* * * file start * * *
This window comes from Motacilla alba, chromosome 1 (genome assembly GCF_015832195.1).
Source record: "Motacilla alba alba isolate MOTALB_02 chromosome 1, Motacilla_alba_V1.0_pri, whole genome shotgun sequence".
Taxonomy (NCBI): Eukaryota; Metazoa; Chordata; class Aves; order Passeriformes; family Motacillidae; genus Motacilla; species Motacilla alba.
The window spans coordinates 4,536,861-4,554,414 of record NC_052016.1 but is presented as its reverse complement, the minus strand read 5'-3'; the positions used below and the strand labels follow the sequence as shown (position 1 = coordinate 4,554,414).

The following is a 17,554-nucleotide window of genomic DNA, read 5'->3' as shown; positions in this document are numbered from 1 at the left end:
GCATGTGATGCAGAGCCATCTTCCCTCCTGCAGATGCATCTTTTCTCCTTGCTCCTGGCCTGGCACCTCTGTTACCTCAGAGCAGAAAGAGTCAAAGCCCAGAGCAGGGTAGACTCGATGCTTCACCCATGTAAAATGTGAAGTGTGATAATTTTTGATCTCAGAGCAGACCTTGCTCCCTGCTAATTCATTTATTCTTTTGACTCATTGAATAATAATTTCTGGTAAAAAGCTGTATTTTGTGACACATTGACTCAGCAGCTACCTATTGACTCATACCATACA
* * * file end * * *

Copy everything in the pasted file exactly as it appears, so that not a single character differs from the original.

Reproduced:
This window comes from Motacilla alba, chromosome 1 (genome assembly GCF_015832195.1).
Source record: "Motacilla alba alba isolate MOTALB_02 chromosome 1, Motacilla_alba_V1.0_pri, whole genome shotgun sequence".
Taxonomy (NCBI): Eukaryota; Metazoa; Chordata; class Aves; order Passeriformes; family Motacillidae; genus Motacilla; species Motacilla alba.
The window spans coordinates 4,536,861-4,554,414 of record NC_052016.1 but is presented as its reverse complement, the minus strand read 5'-3'; the positions used below and the strand labels follow the sequence as shown (position 1 = coordinate 4,554,414).

The following is a 17,554-nucleotide window of genomic DNA, read 5'->3' as shown; positions in this document are numbered from 1 at the left end:
GCATGTGATGCAGAGCCATCTTCCCTCCTGCAGATGCATCTTTTCTCCTTGCTCCTGGCCTGGCACCTCTGTTACCTCAGAGCAGAAAGAGTCAAAGCCCAGAGCAGGGTAGACTCGATGCTTCACCCATGTAAAATGTGAAGTGTGATAATTTTTGATCTCAGAGCAGACCTTGCTCCCTGCTAATTCATTTATTCTTTTGACTCATTGAATAATAATTTCTGGTAAAAAGCTGTATTTTGTGACACATTGACTCAGCAGCTACCTATTGACTCATACCATACA